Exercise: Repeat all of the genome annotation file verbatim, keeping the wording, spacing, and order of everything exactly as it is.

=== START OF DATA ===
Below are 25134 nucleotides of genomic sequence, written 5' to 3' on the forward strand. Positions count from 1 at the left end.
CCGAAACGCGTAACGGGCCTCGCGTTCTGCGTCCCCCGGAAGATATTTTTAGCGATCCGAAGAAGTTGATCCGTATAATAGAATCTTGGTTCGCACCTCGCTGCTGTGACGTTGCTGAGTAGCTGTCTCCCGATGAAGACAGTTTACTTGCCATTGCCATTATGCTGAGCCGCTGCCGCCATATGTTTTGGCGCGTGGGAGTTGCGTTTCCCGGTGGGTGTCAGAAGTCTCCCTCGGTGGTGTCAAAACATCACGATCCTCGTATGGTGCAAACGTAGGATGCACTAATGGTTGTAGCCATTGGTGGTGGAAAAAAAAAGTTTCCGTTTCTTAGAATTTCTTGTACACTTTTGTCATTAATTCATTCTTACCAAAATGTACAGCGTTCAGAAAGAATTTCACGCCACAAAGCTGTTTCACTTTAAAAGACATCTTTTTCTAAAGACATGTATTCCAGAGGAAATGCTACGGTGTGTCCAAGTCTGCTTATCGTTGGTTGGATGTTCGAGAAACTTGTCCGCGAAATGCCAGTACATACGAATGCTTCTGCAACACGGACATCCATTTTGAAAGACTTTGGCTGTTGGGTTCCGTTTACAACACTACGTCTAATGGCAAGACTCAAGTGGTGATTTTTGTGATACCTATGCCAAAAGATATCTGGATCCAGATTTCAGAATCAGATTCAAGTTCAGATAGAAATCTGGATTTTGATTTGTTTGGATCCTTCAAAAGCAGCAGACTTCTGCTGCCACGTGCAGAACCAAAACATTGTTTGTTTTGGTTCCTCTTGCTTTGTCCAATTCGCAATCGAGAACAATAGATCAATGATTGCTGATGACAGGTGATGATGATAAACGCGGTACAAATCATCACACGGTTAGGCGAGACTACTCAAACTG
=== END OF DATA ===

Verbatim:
Below are 25134 nucleotides of genomic sequence, written 5' to 3' on the forward strand. Positions count from 1 at the left end.
CCGAAACGCGTAACGGGCCTCGCGTTCTGCGTCCCCCGGAAGATATTTTTAGCGATCCGAAGAAGTTGATCCGTATAATAGAATCTTGGTTCGCACCTCGCTGCTGTGACGTTGCTGAGTAGCTGTCTCCCGATGAAGACAGTTTACTTGCCATTGCCATTATGCTGAGCCGCTGCCGCCATATGTTTTGGCGCGTGGGAGTTGCGTTTCCCGGTGGGTGTCAGAAGTCTCCCTCGGTGGTGTCAAAACATCACGATCCTCGTATGGTGCAAACGTAGGATGCACTAATGGTTGTAGCCATTGGTGGTGGAAAAAAAAAGTTTCCGTTTCTTAGAATTTCTTGTACACTTTTGTCATTAATTCATTCTTACCAAAATGTACAGCGTTCAGAAAGAATTTCACGCCACAAAGCTGTTTCACTTTAAAAGACATCTTTTTCTAAAGACATGTATTCCAGAGGAAATGCTACGGTGTGTCCAAGTCTGCTTATCGTTGGTTGGATGTTCGAGAAACTTGTCCGCGAAATGCCAGTACATACGAATGCTTCTGCAACACGGACATCCATTTTGAAAGACTTTGGCTGTTGGGTTCCGTTTACAACACTACGTCTAATGGCAAGACTCAAGTGGTGATTTTTGTGATACCTATGCCAAAAGATATCTGGATCCAGATTTCAGAATCAGATTCAAGTTCAGATAGAAATCTGGATTTTGATTTGTTTGGATCCTTCAAAAGCAGCAGACTTCTGCTGCCACGTGCAGAACCAAAACATTGTTTGTTTTGGTTCCTCTTGCTTTGTCCAATTCGCAATCGAGAACAATAGATCAATGATTGCTGATGACAGGTGATGATGATAAACGCGGTACAAATCATCACACGGTTAGGCGAGACTACTCAAACTG